On Monday April 25, 2016 at 7pm, the Channel Foundation co-hosted a memorial panel discussion for Berta Isabel Cáceres Flores, an Indigenous (Lenca) Honduran environmental activist who was assassinated on March 3, 2016. Channel had just hosted her for a series of events in Seattle five months previously and wanted to honor her incredible work while coming together with others to mourn her loss. Berta’s assassination made the human rights defenders work Channel funds personal and all the more vivid.

She was co-founder and coordinator of the Council of Popular and Indigenous Organizations of Honduras and won the Goldman Environmental Prize in 2015 for “a grassroots campaign that successfully pressured the world’s largest dam builder to pull out of the Agua Zarca Dam” at the Río Gualcarque. Her death sparked expressions of solidarity, outrage, and organizing around the world. This panel discussion examined what Berta’s life and death can teach us about solidarity and struggle in Central America and beyond.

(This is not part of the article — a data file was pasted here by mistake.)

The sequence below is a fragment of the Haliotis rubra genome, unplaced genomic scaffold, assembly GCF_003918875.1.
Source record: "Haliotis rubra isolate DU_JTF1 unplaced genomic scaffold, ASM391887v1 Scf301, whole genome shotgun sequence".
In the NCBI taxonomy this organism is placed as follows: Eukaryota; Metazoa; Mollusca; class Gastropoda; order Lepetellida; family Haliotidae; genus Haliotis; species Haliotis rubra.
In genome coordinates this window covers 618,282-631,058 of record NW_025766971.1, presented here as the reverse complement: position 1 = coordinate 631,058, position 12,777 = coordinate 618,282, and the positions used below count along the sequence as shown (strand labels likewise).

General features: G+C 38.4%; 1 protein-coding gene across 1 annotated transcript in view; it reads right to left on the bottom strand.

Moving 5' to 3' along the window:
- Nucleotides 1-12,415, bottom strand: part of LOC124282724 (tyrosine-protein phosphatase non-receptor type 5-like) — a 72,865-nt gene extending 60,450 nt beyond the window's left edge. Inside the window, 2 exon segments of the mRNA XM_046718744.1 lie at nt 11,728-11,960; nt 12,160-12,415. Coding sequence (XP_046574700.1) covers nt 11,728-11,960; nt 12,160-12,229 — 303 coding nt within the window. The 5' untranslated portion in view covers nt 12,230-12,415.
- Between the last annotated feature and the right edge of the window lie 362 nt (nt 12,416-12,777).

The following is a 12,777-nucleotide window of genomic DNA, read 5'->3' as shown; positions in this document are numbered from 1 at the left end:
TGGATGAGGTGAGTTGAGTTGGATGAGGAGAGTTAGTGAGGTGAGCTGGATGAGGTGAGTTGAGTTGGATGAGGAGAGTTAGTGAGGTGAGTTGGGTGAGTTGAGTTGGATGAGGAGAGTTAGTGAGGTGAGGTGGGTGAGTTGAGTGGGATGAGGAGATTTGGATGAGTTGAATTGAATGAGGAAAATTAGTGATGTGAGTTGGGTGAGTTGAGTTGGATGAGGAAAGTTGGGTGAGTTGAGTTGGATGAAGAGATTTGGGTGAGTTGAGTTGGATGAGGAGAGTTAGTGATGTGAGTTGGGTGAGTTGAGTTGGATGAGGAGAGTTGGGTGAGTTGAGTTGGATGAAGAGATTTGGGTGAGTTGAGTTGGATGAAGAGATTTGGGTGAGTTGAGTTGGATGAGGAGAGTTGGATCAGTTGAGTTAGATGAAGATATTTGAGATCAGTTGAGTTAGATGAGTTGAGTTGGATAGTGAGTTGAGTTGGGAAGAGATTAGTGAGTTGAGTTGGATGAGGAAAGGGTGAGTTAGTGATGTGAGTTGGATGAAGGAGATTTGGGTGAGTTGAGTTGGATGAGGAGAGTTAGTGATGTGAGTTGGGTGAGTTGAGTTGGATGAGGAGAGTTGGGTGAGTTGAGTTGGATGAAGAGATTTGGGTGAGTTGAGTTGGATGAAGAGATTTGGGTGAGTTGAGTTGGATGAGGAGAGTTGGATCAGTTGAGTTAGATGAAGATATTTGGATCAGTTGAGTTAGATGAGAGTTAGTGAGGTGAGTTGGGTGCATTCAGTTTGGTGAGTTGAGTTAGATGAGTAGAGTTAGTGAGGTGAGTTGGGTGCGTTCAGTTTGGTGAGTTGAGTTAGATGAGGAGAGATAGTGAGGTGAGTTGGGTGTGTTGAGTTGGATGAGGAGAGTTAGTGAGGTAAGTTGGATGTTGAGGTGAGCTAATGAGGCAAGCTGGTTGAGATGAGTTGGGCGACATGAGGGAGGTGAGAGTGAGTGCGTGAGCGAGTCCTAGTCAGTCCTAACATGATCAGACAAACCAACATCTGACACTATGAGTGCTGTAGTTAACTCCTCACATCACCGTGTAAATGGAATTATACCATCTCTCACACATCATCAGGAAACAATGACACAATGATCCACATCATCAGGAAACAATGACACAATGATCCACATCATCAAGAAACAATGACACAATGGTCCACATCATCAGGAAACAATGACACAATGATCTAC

The event was moderated by Jose Antonio Lucero, Chair of Latin American and Caribbean Studies at the University of Washington. Amongst others the panel included Brady Piñero Walkinshaw, who at the time was a member of the Washington State House of Representatives, representing the 43rd legislative district. Before joining the legislature, Walkinshaw worked on youth leadership programs in Colonia Villanueva, an urban slum on the outskirts of Honduras capital, Tegucigalpa

The event was co-hosted by the Latin American and Caribbean Studies, Center for Human Rights, Channel Foundation, Garinagu Houngua, Community Alliance for Global Justice.